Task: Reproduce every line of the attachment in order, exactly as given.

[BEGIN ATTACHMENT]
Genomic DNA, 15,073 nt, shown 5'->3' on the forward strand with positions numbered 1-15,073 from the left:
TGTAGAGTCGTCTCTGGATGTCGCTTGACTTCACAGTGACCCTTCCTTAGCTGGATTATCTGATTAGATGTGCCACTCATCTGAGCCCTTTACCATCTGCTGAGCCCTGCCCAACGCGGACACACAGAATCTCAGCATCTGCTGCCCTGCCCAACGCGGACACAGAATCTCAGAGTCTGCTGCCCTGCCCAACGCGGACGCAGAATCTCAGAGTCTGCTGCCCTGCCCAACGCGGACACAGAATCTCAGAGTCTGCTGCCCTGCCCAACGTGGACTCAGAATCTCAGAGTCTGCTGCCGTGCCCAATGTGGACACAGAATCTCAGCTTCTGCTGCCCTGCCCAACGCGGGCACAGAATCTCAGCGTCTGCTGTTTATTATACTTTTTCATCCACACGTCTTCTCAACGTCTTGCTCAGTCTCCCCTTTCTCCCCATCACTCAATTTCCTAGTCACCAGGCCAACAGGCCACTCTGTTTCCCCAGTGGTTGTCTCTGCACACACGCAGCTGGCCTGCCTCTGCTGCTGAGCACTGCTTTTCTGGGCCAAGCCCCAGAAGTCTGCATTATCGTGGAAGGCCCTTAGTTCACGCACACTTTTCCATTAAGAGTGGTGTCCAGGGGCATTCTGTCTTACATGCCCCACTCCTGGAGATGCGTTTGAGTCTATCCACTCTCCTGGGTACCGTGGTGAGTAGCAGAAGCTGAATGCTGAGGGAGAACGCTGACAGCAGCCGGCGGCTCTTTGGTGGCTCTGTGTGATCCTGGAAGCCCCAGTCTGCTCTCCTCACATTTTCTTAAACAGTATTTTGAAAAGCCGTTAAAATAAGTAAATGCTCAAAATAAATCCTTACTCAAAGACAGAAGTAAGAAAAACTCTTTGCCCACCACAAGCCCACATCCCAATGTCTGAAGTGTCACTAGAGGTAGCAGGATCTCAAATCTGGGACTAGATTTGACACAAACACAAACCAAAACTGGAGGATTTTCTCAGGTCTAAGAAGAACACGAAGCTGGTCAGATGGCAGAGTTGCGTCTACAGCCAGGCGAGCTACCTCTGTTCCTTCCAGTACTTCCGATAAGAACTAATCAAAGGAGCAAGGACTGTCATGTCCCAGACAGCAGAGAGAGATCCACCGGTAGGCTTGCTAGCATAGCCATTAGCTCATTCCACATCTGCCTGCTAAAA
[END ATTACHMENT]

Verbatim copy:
Genomic DNA, 15,073 nt, shown 5'->3' on the forward strand with positions numbered 1-15,073 from the left:
TGTAGAGTCGTCTCTGGATGTCGCTTGACTTCACAGTGACCCTTCCTTAGCTGGATTATCTGATTAGATGTGCCACTCATCTGAGCCCTTTACCATCTGCTGAGCCCTGCCCAACGCGGACACACAGAATCTCAGCATCTGCTGCCCTGCCCAACGCGGACACAGAATCTCAGAGTCTGCTGCCCTGCCCAACGCGGACGCAGAATCTCAGAGTCTGCTGCCCTGCCCAACGCGGACACAGAATCTCAGAGTCTGCTGCCCTGCCCAACGTGGACTCAGAATCTCAGAGTCTGCTGCCGTGCCCAATGTGGACACAGAATCTCAGCTTCTGCTGCCCTGCCCAACGCGGGCACAGAATCTCAGCGTCTGCTGTTTATTATACTTTTTCATCCACACGTCTTCTCAACGTCTTGCTCAGTCTCCCCTTTCTCCCCATCACTCAATTTCCTAGTCACCAGGCCAACAGGCCACTCTGTTTCCCCAGTGGTTGTCTCTGCACACACGCAGCTGGCCTGCCTCTGCTGCTGAGCACTGCTTTTCTGGGCCAAGCCCCAGAAGTCTGCATTATCGTGGAAGGCCCTTAGTTCACGCACACTTTTCCATTAAGAGTGGTGTCCAGGGGCATTCTGTCTTACATGCCCCACTCCTGGAGATGCGTTTGAGTCTATCCACTCTCCTGGGTACCGTGGTGAGTAGCAGAAGCTGAATGCTGAGGGAGAACGCTGACAGCAGCCGGCGGCTCTTTGGTGGCTCTGTGTGATCCTGGAAGCCCCAGTCTGCTCTCCTCACATTTTCTTAAACAGTATTTTGAAAAGCCGTTAAAATAAGTAAATGCTCAAAATAAATCCTTACTCAAAGACAGAAGTAAGAAAAACTCTTTGCCCACCACAAGCCCACATCCCAATGTCTGAAGTGTCACTAGAGGTAGCAGGATCTCAAATCTGGGACTAGATTTGACACAAACACAAACCAAAACTGGAGGATTTTCTCAGGTCTAAGAAGAACACGAAGCTGGTCAGATGGCAGAGTTGCGTCTACAGCCAGGCGAGCTACCTCTGTTCCTTCCAGTACTTCCGATAAGAACTAATCAAAGGAGCAAGGACTGTCATGTCCCAGACAGCAGAGAGAGATCCACCGGTAGGCTTGCTAGCATAGCCATTAGCTCATTCCACATCTGCCTGCTAAAA